How sustainable is your wardrobe? This is a column by Jessica Carroll that challenges fashion’s eco credentials. This week, she asks the question: how sustainable is Shein?
These jeans – by fast-fashion brand Shein – were made in China from a mix of cotton, elastane and polyester. none of these fabrics can be easily separated, meaning the jeans will end up in landfill. The quality is poor so these won’t last long either.
Shein only scored 1/100 in campaign group Fashion Revolution’s 2021 Fashion Transparency Index, meaning the company is seriously secretive about its business practices. After going undercover at Shein’s factories last year, watchdog group Public Eye accused the company of violating Chinese labour laws. As well as barred windows and no emergency exits, it reported that in some factories staff worked up to 75-hour weeks.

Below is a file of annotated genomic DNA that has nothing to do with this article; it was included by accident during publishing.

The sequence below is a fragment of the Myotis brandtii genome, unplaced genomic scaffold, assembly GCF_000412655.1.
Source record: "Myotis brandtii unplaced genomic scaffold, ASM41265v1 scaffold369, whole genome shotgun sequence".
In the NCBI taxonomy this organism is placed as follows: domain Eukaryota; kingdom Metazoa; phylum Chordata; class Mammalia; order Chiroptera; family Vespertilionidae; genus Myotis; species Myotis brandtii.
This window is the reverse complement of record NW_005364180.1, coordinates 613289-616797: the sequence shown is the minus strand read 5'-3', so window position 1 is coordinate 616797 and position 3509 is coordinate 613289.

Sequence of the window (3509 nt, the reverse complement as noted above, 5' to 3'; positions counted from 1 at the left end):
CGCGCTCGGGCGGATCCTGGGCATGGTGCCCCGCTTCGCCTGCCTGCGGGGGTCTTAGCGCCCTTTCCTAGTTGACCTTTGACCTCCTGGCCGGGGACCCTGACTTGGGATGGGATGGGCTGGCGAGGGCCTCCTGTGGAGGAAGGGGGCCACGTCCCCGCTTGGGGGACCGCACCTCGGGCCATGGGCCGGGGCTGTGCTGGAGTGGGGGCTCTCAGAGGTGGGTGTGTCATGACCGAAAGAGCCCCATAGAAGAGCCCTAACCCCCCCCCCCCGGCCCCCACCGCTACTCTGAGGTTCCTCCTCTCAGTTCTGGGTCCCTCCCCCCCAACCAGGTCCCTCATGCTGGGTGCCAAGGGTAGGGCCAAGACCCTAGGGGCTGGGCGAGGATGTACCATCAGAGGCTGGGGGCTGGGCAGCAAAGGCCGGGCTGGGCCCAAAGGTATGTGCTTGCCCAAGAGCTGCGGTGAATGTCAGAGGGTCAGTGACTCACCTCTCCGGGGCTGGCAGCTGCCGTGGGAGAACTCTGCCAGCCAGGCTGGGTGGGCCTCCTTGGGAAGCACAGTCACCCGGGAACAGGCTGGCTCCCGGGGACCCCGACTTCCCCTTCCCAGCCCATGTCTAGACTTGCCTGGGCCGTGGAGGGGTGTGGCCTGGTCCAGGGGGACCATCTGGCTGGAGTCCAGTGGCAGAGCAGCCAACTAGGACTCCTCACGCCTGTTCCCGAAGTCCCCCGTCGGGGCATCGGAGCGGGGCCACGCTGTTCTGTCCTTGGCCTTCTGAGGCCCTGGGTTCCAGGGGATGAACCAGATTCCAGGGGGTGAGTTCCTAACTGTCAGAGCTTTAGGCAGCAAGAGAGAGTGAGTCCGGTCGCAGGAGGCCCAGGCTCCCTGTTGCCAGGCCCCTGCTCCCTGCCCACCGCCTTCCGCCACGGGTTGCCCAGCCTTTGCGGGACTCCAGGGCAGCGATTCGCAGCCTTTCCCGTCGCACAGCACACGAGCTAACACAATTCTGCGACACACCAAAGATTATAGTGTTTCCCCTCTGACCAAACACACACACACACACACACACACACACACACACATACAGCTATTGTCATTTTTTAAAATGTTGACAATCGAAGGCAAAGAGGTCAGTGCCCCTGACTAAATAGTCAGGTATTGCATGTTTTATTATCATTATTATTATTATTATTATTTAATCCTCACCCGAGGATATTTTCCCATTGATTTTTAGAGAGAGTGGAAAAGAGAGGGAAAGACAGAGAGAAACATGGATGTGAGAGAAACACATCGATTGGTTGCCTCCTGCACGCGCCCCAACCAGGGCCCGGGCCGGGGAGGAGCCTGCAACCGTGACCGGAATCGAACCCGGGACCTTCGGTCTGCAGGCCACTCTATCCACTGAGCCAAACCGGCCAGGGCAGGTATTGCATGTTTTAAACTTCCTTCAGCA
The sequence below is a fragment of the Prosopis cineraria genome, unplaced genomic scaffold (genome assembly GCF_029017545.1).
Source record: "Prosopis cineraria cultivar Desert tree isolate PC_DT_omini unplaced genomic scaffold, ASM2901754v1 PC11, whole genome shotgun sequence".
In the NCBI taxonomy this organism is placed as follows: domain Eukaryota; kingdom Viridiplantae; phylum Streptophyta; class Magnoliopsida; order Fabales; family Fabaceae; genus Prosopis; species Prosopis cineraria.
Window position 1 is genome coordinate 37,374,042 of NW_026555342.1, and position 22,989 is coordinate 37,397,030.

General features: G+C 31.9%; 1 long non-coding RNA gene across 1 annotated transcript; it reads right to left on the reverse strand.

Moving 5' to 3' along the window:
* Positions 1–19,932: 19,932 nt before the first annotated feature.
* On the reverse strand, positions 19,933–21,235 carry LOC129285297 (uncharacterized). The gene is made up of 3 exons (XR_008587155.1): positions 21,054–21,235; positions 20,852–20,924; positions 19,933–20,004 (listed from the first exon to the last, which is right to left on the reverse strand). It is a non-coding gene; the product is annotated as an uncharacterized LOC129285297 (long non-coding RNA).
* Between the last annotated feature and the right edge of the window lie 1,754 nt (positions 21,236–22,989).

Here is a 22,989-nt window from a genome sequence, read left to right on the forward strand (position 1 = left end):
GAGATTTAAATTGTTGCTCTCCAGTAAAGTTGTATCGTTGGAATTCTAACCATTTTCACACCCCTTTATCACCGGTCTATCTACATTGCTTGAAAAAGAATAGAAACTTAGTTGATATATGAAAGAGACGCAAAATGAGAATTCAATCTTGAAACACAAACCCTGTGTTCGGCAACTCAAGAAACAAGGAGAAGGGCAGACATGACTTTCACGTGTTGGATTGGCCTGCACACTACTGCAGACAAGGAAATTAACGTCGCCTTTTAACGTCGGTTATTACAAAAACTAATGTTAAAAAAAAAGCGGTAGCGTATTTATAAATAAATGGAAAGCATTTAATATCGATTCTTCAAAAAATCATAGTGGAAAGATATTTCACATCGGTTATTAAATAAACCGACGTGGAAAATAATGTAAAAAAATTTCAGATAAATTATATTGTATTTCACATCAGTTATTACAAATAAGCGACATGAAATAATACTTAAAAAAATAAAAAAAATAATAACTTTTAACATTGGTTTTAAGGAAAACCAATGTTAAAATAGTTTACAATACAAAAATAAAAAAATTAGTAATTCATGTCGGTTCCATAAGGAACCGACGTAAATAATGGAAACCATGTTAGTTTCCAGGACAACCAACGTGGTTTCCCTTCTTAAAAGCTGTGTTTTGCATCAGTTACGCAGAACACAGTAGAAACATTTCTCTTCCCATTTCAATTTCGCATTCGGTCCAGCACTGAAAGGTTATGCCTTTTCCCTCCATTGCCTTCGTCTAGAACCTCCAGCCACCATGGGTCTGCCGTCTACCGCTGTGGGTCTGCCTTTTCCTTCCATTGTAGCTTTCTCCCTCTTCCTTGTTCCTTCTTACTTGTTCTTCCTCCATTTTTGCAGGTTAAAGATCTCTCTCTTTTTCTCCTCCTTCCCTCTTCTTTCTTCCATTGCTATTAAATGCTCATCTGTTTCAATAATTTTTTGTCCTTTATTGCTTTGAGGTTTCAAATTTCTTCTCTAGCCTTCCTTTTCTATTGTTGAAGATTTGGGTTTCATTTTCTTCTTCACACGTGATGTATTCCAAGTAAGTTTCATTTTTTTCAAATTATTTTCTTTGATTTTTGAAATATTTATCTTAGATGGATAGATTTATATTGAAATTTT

Unsurprisingly for a company that releases around 2,800 new pieces a week, sustainability isn’t a priority for Shein. The jeans arrived in a non-recyclable plastic mailing bag and a resealable plastic garment bag. But at least most councils can recycle the plastic it’s produced from.
The extra mile
The company started Shein X in 2021, a programme to help independent designers launch their own brands through its site. It’s positive but also ironic considering Shein has been accused of stealing designs from small brands and artists without permission or payment.
Like much of Shein’s stock, these jeans were flown to the UK from China. In fact, thanks to its ultra fast-fashion business model, the company always has a cargo plane on standby.